Friday, October 9, 2009

The Age of Empire - Blog 2

The primary cause of anxiety when democracy was first originating was the concept that the (poor) masses would be ruling. This worried the aristocracy who were used to being at the top of the social hierarchy. Plus, the masses were much more likely, in their eyes, to create poor economic policies. However, the common people could not be ignored, and universal male suffrage was gained in numerous places by the early 1900s. Politicians meant for this measure to placate the masses, but it really only incited a quest for more say in the government, especially since the voting rights were generally strictly limited. The desire for a larger role caused mass movements to form, most notably the labor movement. However, religion-based movements were also prominent but more conservative. Rulers tried to manipulate the groups to support the policies they wanted. With the creation of heavily split groups, it was much harder to maintain national unity. To counteract this trend, nations began instituting national holidays and strongly promoting patriotism and nationalism. They also subverted socialist groups in favor of nearly any other political group. As industrialization and urbanization took hold, although a large proportion of the population still worked in agriculture, various effects occurred. A “working class” tried to mobilize, but there were too many divisions across racial, religious, and occupational lines. Karl Marx especially advocated for an international class of laborers, but the type of labor that the workers did was too large of a cleavage. There was an especially distinct line between employers and employees, as well as between manual laborers and craftsmen. Neither side could reconcile with the other, so eventually, the manual laborers found their common bond of being oppressed and started to unite. Trade unions formed as a stepping stone to a potential revolution. However, once the working class began to work within the governmental system to change it, the chances of a complete overthrow were greatly diminished. It took quite some time for workers to unite, and even once they did, the groups were national at their best. In fact, nations, although they hoped for the opposite, ended up uniting the working class because the only way to achieve anything was to apply pressure on the national government. The bond between the workers was not always a political or socialist one, it was more a bond of being commonly mistreated and abused. Workers developed their own culture through variations in language and dress, which greatly added to their identity. On the political side of things, as capitalism continued to remain stable, the prospect of revolution became less and less likely. The large socialist groups were clearly an opposition to the governments, but the very nature of their unity made insurrection and chaos unlikely. Socialist parties drew from traditions of revolution and being the underdog, from being staunchly opposed to the rich, and from firmly supporting progress. With that, they reached a much larger audience than merely manual laborers and actually extended to a fair amount of the underrepresented poor.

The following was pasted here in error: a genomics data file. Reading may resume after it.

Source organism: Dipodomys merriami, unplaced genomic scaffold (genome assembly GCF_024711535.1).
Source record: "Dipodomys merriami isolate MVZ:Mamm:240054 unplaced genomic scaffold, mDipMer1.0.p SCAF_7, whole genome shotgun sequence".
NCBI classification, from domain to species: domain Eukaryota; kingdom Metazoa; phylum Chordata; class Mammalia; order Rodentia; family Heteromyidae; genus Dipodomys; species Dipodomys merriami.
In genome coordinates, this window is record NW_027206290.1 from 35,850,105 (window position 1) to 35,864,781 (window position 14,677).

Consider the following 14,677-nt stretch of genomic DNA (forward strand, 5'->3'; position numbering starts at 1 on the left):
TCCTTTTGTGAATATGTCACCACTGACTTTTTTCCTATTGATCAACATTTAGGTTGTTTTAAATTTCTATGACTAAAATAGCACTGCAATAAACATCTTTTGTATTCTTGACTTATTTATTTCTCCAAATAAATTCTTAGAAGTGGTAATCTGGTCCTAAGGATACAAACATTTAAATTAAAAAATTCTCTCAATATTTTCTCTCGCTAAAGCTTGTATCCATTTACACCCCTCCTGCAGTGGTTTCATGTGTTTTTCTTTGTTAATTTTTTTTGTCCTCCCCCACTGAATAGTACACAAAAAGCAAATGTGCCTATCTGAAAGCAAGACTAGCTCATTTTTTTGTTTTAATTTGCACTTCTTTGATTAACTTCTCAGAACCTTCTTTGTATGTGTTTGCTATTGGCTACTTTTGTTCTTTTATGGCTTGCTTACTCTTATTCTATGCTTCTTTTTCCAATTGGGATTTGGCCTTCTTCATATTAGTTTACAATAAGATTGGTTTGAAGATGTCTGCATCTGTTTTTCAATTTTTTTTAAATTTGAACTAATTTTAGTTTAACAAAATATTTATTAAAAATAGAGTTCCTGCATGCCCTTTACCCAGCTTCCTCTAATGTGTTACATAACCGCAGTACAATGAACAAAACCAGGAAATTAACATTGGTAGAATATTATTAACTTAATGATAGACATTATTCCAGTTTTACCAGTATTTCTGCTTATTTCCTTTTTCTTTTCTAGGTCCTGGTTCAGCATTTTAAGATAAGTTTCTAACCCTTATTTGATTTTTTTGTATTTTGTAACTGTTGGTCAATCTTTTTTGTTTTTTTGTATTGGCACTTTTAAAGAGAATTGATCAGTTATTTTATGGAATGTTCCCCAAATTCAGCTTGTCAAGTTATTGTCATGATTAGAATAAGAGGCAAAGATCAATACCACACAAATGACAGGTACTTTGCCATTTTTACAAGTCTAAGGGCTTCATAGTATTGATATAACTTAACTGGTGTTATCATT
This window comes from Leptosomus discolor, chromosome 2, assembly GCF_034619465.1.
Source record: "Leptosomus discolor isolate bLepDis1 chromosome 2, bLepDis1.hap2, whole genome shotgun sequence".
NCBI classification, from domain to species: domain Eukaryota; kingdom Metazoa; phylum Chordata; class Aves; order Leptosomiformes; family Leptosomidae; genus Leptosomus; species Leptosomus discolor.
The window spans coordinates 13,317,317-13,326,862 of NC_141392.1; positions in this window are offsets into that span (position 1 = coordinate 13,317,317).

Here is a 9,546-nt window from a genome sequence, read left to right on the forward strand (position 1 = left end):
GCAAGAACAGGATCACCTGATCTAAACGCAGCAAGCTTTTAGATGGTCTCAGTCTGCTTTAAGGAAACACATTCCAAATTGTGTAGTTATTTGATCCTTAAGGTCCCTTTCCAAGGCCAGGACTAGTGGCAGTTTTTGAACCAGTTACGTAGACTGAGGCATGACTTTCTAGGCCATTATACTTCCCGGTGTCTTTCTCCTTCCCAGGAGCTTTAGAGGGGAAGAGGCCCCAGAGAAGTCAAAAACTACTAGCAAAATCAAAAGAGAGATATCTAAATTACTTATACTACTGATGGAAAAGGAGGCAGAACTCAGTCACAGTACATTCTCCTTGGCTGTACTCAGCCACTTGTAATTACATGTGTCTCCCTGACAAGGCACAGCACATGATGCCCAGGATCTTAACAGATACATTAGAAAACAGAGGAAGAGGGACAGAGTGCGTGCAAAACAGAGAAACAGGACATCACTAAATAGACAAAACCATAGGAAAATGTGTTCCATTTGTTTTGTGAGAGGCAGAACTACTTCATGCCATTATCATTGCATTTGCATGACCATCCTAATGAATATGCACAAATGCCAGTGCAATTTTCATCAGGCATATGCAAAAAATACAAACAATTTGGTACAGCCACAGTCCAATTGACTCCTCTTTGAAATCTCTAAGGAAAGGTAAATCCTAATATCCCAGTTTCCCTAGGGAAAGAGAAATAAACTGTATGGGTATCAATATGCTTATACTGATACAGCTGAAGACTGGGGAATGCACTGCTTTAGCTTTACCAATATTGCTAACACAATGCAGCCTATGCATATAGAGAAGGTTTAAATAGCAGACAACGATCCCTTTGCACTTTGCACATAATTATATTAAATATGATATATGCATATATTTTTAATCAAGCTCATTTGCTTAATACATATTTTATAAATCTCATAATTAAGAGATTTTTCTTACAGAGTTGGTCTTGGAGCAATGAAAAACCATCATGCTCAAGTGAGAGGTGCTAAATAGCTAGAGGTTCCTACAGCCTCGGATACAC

I was surprised at how violent the governments turned when dealing with their citizens. “Italian governments shot down Sicilian peasants in 1893 and Milanese workers in 1898” (99). Although Hobsbawm then describes how they changed courses, I am still baffled as to why the governments thought violent tactics would work. As we experienced with the G-20, violence only begets anger and more violence. It was also surprising to me that the nations felt that they could treat their citizens in that manner. I suppose it goes to show how scared they were by possible mass uprisings.

I think it would have been extremely interesting if Hobsbawm had described more of how the Great Depression affected the governments and political parties. He only mentions that “the predominance of the liberal bourgeoisie broke down” (98). Being able to see the interaction between the Depression and the emergence of the mass movements would likely have explained a lot about how political structures were affected. Also, since we previously studied dramatic and wide spread effects of a depression (coupled with the Black Death), it would have been interesting to be able to compare the two situations. It also probably would have enabled us to track the progression of the world system of trade better if Hobsbawm had elaborated more.

No comments:

Post a Comment